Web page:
To accomplish this vision, we created two open source technologies, Snow, which is a Java lightweight server framework based on Google Guice, and brite, an lightweight and DOM Centric HTML5 MVC framework based on jQuery. Both of these technologies are completely free, fully open source (Apache V2 for Snow and MIT for Brite), and are designed to build high-end modern applications using the best of Java on the server, and the best of HTML5 on the client.

We are going to blog quite a bit to share everything we have learned over the last few years about building high end HTML5 applications. So, feel free to follow us on
Twitter, Facebook, or Google Plus.

Feel free to visit us at BriteSnow.com or contact us at info@britesnow.com

How Google can checkmate iPhone

March 1st, 2010 by jeremychone | 10 Comments »

When looking at the future of the mobile market, we can clearly see two big contenders, Apple and Google. While Apple has a definite head start, Google mobile’s strategy and execution has been impressive. In the last couple of years, Google has managed to create an open platform, engage with a wide variety of device manufacturer partners, and promote its own branded device. Although iPhone fans might disagree, it is fair to say that, with the latest Android 2.x generation of devices (i.e., NexusOne), there are fewer and fewer hardware and software differentiators between the two solutions.

The dilemma: iPhone is still the big gorilla

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Silverlight: Good for Adobe, Bad for Microsoft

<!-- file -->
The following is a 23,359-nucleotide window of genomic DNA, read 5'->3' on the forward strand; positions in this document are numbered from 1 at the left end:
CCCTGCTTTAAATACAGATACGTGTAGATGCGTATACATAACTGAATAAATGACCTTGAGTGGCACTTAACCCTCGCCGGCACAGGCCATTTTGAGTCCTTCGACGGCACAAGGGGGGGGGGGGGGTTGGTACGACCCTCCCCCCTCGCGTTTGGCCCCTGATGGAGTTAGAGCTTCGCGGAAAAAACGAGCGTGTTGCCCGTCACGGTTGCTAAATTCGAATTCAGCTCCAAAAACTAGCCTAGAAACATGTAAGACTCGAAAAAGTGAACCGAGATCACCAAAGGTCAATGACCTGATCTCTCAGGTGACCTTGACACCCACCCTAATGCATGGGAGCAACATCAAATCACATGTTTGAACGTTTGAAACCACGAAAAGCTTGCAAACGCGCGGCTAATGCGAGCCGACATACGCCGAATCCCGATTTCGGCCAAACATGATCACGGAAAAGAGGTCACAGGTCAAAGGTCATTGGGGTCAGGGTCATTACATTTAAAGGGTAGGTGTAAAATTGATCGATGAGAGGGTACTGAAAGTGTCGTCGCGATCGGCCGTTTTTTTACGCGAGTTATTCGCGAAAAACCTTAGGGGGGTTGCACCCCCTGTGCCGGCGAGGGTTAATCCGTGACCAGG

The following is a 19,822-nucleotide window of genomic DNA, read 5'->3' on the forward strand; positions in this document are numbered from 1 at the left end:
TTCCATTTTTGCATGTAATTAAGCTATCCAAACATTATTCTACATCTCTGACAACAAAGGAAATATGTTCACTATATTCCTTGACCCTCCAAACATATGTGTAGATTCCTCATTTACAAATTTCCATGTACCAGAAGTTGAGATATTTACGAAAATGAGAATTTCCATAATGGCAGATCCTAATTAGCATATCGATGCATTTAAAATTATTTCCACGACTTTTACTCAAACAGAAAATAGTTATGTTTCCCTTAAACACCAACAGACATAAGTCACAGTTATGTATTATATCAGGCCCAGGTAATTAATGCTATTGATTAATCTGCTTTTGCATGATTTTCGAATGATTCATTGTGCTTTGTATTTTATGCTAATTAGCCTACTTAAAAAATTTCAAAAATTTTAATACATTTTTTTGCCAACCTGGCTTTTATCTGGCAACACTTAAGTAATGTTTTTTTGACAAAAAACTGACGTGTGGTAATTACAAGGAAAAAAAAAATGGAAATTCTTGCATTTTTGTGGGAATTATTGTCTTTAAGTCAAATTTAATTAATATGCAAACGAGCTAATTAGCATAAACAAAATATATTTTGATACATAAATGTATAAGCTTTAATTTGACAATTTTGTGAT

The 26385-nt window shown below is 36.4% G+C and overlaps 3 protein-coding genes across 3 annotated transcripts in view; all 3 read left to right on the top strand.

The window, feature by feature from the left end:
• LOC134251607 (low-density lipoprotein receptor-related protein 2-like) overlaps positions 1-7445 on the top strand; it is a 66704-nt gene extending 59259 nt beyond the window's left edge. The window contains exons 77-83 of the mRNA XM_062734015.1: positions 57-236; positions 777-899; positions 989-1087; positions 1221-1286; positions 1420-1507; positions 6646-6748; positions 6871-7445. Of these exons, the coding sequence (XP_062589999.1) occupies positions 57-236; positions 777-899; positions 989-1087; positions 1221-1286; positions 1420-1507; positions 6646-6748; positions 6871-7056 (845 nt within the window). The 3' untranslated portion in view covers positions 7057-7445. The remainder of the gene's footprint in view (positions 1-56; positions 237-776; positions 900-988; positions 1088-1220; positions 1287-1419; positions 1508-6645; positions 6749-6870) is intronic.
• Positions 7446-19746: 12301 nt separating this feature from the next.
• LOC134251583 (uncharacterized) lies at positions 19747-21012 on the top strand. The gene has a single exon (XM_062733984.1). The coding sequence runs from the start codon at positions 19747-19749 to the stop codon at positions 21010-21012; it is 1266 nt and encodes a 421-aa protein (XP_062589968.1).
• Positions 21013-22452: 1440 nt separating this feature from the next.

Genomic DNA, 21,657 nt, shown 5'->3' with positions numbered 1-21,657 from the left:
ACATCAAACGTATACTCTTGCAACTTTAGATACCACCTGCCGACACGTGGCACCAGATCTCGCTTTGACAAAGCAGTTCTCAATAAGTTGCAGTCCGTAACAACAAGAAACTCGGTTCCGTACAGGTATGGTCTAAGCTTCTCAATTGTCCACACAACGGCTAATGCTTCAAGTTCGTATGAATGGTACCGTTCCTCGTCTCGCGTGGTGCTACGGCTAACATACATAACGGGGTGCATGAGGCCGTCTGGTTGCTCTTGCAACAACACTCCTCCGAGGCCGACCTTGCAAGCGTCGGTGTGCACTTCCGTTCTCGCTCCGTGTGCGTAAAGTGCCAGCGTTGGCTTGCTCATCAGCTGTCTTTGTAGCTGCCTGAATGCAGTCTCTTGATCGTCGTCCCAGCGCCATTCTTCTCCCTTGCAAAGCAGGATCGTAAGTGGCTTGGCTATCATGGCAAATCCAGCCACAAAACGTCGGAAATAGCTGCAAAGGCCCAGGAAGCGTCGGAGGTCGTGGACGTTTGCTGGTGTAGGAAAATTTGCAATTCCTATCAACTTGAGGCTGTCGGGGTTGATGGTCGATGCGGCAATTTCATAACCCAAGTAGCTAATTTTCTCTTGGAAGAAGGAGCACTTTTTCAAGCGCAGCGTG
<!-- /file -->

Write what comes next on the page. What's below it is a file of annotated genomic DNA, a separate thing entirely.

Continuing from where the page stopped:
August 12th, 2009 by jeremychone | 18 Comments »

While many see Microsoft Silverlight as an Adobe Flash killer, I actually think Adobe should rejoice that Microsoft is competing with Adobe on its own turf (i.e., media plug-ins) rather than putting all its energy, as it once did, into Web standards and innovation (IE 5.0 was the most robust and compliant Web browser of its time).

If Microsoft were to take a similar approach to the one it embraced in 1995, when it actually took the lead in Web technologies and provided the best Open Web browser implementation, new media functionalities such as video and 2D/3D would become an intrinsic part of the Web, making media plug-ins irrelevant to its future. In other word, if Microsoft were to go full Open Web (with SVG, Canvas, Smil, HTML 5, Video, and CSS3) Adobe Flash would be history in couple of years. However, Microsoft decided to follow Adobe’s plug-in strategy by forking visually rich capabilities into the plug-in world and throwing itself into a completely new market.